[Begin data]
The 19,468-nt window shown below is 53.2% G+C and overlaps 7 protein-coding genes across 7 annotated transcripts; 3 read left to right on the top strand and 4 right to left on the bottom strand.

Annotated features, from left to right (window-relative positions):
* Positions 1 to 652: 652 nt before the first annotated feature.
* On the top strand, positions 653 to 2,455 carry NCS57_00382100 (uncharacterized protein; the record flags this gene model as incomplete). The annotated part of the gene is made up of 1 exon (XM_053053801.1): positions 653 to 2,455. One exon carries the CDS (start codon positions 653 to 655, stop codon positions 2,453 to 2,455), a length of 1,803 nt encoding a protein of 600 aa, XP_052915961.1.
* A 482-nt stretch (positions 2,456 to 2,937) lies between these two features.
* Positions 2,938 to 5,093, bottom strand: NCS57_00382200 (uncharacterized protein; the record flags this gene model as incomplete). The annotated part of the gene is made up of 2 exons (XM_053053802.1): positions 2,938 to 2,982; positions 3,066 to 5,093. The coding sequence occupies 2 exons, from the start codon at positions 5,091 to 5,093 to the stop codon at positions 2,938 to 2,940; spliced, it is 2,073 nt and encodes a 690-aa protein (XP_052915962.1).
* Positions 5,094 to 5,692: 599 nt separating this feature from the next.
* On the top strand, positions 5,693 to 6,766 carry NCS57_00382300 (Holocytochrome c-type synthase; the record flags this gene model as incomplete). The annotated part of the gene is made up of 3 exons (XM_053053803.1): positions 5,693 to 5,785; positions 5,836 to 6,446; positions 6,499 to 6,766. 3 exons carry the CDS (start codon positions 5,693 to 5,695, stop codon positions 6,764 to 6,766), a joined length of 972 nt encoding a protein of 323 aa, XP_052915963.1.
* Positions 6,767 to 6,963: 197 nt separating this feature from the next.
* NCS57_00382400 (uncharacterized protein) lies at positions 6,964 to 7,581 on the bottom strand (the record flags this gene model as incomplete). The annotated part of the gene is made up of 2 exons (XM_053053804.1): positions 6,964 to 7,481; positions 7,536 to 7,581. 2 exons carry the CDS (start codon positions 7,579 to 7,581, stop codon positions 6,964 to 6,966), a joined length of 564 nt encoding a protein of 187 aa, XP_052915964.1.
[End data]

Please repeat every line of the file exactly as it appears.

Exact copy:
The 19,468-nt window shown below is 53.2% G+C and overlaps 7 protein-coding genes across 7 annotated transcripts; 3 read left to right on the top strand and 4 right to left on the bottom strand.

Annotated features, from left to right (window-relative positions):
* Positions 1 to 652: 652 nt before the first annotated feature.
* On the top strand, positions 653 to 2,455 carry NCS57_00382100 (uncharacterized protein; the record flags this gene model as incomplete). The annotated part of the gene is made up of 1 exon (XM_053053801.1): positions 653 to 2,455. One exon carries the CDS (start codon positions 653 to 655, stop codon positions 2,453 to 2,455), a length of 1,803 nt encoding a protein of 600 aa, XP_052915961.1.
* A 482-nt stretch (positions 2,456 to 2,937) lies between these two features.
* Positions 2,938 to 5,093, bottom strand: NCS57_00382200 (uncharacterized protein; the record flags this gene model as incomplete). The annotated part of the gene is made up of 2 exons (XM_053053802.1): positions 2,938 to 2,982; positions 3,066 to 5,093. The coding sequence occupies 2 exons, from the start codon at positions 5,091 to 5,093 to the stop codon at positions 2,938 to 2,940; spliced, it is 2,073 nt and encodes a 690-aa protein (XP_052915962.1).
* Positions 5,094 to 5,692: 599 nt separating this feature from the next.
* On the top strand, positions 5,693 to 6,766 carry NCS57_00382300 (Holocytochrome c-type synthase; the record flags this gene model as incomplete). The annotated part of the gene is made up of 3 exons (XM_053053803.1): positions 5,693 to 5,785; positions 5,836 to 6,446; positions 6,499 to 6,766. 3 exons carry the CDS (start codon positions 5,693 to 5,695, stop codon positions 6,764 to 6,766), a joined length of 972 nt encoding a protein of 323 aa, XP_052915963.1.
* Positions 6,767 to 6,963: 197 nt separating this feature from the next.
* NCS57_00382400 (uncharacterized protein) lies at positions 6,964 to 7,581 on the bottom strand (the record flags this gene model as incomplete). The annotated part of the gene is made up of 2 exons (XM_053053804.1): positions 6,964 to 7,481; positions 7,536 to 7,581. 2 exons carry the CDS (start codon positions 7,579 to 7,581, stop codon positions 6,964 to 6,966), a joined length of 564 nt encoding a protein of 187 aa, XP_052915964.1.